Thursday, December 29, 2011
Review: "eXistenZ" is as Crazy as Ever (Happy B'day, Jude Law)
COUNTRY OF ORIGIN: Canada/UK
Running time: 97 minutes (1 hour, 37 minutes)
MPAA – R for strong sci-fi violence and gore, and for language
WRITER/DIRECTOR: David Cronenberg
PRODUCERS: David Cronenberg, Andras Hamori, and Robert Lantos
CINEMATOGRAPHER: Peter Suschitzky
EDITOR: Ronald Sanders
COMPOSER: Howard Shore
Genie Award winner
Starring: Jennifer Jason Leigh, Jude Law, Ian Holm, Willem Dafoe, Don McKellar, Callum Keith Rennie, Christopher Eccleston, Sarah Polley and Oscar Hsu
eXistenZ is a 1999 Canadian/British science fiction film from director David Cronenberg. The film is set in the near-future and involves advanced video games and organic virtual realities. When Cronenberg, a surrealist and master filmmaker, tests the bounds of imagination, he makes you wonder if there really are any boundaries to imagination, or at least to his. With a filmography full of movies that are trippy experiences, it’s hard to pick out the craziest Cronenberg picture, but I’d say eXistenZ is safe bet.
Allegra Geller (Jennifer Jason Leigh) is the world’s best game designer, and her new game, eXistenZ, is a virtual-reality masterpiece. During a demonstration or, perhaps, beta testing, of eXistenZ, a crazed fan makes a peculiar attempt on her life. Ted Pikul (Jude Law), a marketing intern at the company for whom Allegra designs games, spirits her away from the scene, but though they escape the murderous attempt on her life, this is just the beginning of a strange trip that takes them both to worlds real, unreal, and maybe real.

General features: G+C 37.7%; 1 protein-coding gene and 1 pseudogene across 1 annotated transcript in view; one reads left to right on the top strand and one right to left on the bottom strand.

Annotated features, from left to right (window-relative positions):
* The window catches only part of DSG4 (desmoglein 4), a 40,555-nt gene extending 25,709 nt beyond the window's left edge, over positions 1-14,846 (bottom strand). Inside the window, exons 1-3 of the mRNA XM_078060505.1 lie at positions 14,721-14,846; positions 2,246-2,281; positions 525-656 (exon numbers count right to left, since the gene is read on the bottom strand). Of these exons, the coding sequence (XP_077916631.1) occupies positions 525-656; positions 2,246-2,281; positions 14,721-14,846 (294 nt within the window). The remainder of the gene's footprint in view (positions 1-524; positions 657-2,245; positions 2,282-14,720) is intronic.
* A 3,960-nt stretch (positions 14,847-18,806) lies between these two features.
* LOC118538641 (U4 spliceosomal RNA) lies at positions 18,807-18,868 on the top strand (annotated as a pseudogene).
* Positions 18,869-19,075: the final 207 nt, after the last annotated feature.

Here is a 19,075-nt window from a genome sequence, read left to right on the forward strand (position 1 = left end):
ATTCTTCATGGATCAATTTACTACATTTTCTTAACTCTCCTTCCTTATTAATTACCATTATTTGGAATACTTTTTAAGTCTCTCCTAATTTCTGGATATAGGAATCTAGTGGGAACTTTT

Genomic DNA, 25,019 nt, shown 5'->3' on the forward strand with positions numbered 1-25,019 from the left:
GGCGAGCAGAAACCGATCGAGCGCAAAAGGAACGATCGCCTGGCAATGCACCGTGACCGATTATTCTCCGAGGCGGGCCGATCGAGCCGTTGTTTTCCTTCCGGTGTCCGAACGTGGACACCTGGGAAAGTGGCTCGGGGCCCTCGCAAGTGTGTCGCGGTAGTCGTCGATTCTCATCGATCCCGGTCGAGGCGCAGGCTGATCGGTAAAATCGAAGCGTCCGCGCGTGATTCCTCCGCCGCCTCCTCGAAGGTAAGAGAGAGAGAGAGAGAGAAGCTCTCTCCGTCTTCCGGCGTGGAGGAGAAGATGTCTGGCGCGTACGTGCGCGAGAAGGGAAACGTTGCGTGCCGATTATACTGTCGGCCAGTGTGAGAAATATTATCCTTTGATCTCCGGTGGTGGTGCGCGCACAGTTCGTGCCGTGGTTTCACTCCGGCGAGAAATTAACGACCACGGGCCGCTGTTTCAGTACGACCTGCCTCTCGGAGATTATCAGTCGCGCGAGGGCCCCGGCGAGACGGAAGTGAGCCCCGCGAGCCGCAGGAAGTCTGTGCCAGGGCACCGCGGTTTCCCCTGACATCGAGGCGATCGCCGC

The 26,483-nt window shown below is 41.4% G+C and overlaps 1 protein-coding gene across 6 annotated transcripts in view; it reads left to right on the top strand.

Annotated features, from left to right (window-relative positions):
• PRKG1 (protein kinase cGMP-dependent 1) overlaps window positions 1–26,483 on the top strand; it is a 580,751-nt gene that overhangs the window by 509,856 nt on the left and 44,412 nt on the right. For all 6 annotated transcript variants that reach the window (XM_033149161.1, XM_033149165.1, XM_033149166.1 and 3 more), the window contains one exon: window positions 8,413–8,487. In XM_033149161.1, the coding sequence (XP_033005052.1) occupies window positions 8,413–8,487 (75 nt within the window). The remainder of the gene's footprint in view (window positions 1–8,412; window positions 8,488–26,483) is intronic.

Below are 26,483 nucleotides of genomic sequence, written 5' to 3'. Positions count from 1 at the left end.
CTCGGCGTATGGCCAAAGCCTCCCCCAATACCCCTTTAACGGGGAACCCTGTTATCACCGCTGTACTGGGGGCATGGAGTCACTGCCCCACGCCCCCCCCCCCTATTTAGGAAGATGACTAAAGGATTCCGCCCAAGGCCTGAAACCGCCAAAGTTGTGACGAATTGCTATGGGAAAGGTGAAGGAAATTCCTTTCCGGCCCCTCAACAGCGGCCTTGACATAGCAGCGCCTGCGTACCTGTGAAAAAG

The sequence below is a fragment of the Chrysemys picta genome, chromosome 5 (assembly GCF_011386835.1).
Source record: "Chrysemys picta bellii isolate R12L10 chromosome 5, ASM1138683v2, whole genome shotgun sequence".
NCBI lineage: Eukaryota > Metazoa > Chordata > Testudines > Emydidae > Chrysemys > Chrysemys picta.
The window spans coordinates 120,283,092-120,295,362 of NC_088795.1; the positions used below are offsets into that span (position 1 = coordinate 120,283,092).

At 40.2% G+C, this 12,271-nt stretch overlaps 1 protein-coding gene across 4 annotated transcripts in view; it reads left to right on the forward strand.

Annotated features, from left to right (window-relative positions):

The usual Cronenberg themes: bodily invasion, altered states of perception, and what is real are much in evidence, but like some of his best work, eXistenZ questions what effect technology has on the human body, mind, and spirit. Cronenberg also seems to question whether humans should change their bodies and the way they live to accommodate a technology that is of only the most frivolous use – entertainment-based technology. That question permeates almost every frame of the film, and adds weight to the drama.
Many of the performances are stiff, although deliberately so, but still it’s a bit too wooden and too cold. Sometimes the acting is all a bit too affected and too smart for its own good. Jude Law and Jennifer Jason Leigh, however, give, wildly spirited and inspired performances; even their odd and taut moments have a vivacious air to them. They’re fun to watch, and the pair has a screen chemistry the just screams that this is a mismatched matched pair. For some reason it works, and they look gorgeous on the screen, making this truly odd tale fun to watch.
The best way to describe this story is too say that it deals with virtual worlds and computer generated realities like The Matrix did. eXistenZ, however, is not about cardboard philosophy, wire-fu fight scenes, and pyrotechnics and special effects as sexy eye candy. This is The Matrix for smart people.
8 of 10
2000 Genie Awards: 1 win: “Best Achievement in Editing” (Ronald Sanders); 2 nominations: “Best Achievement in Art Direction/Production Design” (Carol Spier and Elinor Rose Galbraith) and “Best Motion Picture” (Robert Lantos, David Cronenberg, and Andras Hamori)